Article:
Lynx Point Siamese cats, also known as Tabby Point Siamese in some countries, are named for their beautiful markings which look like those of the wild lynx. As far as I know, though, Lynx Points aren't in any way related to the wild lynx!
Lynx Siamese cats came about from the accidental mating of a purebred Seal Point with a tabby. A kitten from this mating was then crossed with another purebred Seal Point, resulting in the first Seal Tabby Point.
The combination of a Siamese coat and point pattern with tabby markings gives you beautiful, pale-bodied, pointed cats with tabby-striped points in any one of the breed's main point colors.
Young Lynx Point showing stripy markings and forehead 'M'
photo: © iStockphoto | thepropshoppe
Tabby cats get their markings from the presence of the agouti gene, in conjunction with other genes that give a tabby either a striped, spotted or mottled pattern.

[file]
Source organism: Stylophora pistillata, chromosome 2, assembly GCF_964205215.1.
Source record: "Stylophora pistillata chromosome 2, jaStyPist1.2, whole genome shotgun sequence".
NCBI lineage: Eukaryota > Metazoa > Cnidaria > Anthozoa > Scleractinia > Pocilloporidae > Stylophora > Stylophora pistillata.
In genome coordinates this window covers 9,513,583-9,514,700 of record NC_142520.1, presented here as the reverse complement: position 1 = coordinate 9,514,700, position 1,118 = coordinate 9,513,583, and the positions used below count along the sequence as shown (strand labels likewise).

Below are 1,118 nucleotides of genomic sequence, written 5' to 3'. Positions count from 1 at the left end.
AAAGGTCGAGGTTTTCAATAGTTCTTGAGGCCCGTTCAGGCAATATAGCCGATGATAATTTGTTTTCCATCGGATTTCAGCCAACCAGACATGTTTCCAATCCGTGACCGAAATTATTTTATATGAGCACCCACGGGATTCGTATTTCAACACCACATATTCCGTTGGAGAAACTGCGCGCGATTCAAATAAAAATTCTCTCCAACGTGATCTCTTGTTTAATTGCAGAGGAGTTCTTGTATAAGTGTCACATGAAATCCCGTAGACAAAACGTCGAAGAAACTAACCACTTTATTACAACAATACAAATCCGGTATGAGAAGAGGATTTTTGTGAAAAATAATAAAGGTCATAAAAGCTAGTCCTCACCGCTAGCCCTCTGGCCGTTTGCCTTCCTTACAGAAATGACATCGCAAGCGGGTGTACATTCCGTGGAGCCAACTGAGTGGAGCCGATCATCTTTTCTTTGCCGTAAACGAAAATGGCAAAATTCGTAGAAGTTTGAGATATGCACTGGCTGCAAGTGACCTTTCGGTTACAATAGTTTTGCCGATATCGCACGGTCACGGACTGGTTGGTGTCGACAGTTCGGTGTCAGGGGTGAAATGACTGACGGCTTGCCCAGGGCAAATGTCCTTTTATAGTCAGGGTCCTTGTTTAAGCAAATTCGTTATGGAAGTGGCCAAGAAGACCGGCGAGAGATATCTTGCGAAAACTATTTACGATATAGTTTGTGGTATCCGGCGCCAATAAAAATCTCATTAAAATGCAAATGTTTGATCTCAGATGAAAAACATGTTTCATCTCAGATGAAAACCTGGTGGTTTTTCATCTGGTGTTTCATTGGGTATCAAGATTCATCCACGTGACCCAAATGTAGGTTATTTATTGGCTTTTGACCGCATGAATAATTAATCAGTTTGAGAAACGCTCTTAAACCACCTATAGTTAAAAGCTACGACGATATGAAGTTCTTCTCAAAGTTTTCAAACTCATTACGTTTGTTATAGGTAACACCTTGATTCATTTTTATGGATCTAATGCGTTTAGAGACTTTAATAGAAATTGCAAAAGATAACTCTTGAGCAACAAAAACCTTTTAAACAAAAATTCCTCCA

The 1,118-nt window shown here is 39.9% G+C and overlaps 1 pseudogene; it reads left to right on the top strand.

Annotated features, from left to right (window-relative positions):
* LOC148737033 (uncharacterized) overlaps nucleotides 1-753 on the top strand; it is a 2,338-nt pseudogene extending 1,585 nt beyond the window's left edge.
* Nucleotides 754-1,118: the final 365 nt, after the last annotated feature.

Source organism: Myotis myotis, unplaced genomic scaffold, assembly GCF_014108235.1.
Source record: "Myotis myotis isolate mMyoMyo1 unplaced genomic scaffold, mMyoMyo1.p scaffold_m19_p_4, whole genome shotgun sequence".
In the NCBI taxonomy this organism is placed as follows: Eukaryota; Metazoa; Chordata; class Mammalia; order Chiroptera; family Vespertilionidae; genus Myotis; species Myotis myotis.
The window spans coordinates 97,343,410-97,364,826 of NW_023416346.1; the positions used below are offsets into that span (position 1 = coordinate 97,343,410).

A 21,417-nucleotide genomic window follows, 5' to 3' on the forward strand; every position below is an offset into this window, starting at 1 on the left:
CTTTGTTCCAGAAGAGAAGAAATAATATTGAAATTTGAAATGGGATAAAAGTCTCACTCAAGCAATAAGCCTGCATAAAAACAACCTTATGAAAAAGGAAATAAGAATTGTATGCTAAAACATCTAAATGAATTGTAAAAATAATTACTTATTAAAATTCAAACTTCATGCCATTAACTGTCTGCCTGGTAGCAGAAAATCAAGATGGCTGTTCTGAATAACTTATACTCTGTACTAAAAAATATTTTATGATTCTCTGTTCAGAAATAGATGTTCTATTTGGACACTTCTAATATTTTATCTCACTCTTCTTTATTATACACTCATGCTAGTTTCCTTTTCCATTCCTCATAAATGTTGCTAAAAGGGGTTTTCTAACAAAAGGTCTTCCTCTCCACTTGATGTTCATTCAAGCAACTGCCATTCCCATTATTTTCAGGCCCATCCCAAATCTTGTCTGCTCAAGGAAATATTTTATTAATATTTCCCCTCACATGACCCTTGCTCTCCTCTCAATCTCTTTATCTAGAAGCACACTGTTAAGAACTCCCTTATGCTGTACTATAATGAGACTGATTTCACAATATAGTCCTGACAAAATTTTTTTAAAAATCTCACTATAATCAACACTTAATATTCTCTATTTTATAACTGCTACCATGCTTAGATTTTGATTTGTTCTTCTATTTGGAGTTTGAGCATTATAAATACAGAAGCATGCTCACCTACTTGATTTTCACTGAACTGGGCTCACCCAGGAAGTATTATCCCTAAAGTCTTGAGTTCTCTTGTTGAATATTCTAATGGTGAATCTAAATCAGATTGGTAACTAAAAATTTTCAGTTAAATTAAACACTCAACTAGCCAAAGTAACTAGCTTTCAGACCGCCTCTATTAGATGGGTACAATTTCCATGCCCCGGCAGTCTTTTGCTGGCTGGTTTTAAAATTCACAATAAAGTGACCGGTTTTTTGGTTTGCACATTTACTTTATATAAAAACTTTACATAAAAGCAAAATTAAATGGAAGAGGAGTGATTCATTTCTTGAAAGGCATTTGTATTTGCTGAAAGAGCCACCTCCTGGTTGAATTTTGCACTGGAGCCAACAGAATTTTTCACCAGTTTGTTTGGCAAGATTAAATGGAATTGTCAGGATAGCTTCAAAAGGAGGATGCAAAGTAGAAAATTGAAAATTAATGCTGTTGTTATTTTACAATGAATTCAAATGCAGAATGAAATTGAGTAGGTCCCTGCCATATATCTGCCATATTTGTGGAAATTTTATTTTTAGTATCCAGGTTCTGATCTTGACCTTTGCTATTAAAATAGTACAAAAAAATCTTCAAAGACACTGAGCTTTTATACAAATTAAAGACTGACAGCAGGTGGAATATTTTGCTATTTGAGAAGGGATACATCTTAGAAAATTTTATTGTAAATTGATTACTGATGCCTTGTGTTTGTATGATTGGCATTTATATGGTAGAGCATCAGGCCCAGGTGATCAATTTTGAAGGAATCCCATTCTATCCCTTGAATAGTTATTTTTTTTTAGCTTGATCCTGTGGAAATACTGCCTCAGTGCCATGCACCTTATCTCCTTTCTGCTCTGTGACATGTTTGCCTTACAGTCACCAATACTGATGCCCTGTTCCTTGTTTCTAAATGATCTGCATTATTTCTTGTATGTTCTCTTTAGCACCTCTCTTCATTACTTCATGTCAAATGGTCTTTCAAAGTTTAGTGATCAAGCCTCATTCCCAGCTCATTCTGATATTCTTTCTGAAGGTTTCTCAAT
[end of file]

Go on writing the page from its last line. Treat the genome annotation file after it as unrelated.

The particular gene responsible for producing the striped coat pattern is called the 'mackerel' gene, presumably because it gives a cat mackerel-like stripes.
It also gives the striped tabby a distinctive 'M'-shaped marking on his forehead.
The Lynx Point's namesake, a wild European Lynx. Note the 'tabby' markings -
a spotted muzzle, eye stripes and the 'M' on the forehead
photo: © iStockphoto | Neven Bijelic
Technically, there's really no such thing as a 'Lynx Point Siamese' cat.
This is because the American Cat Fanciers' Association refers to a Siamese-type cat with lynx markings as a Lynx ColorPoint Shorthair.
Confusingly, the Governing Council of the Cat Fancy in the UK calls the same kind of cat a Tabby Point Siamese.
So a Lynx ColorPoint Shorthair is, in fact, the same as a Tabby Point Siamese? Yes - it's a question of same cat, different words!
The CFA list six different kinds of Lynx ColorPoint Shorthair – Seal, Chocolate, Blue, Lilac, Red and Cream.
The GCCF lists ten types of Tabby Point – the six listed above, plus Cinnamon, Caramel, Fawn and Apricot.
But whatever they're called and wherever they're called it, there's no denying that Lynx Point Siamese cats are astonishingly beautiful.
Lynx Points are friendly, active and vocal (although some breeders say they're not quite as vocal as their solid point cousins). They enjoy playing games and get along well with people and other pets.
They also seem to have inherited the Siamese trait for longevity, with a reported average lifespan of 15-20 years.
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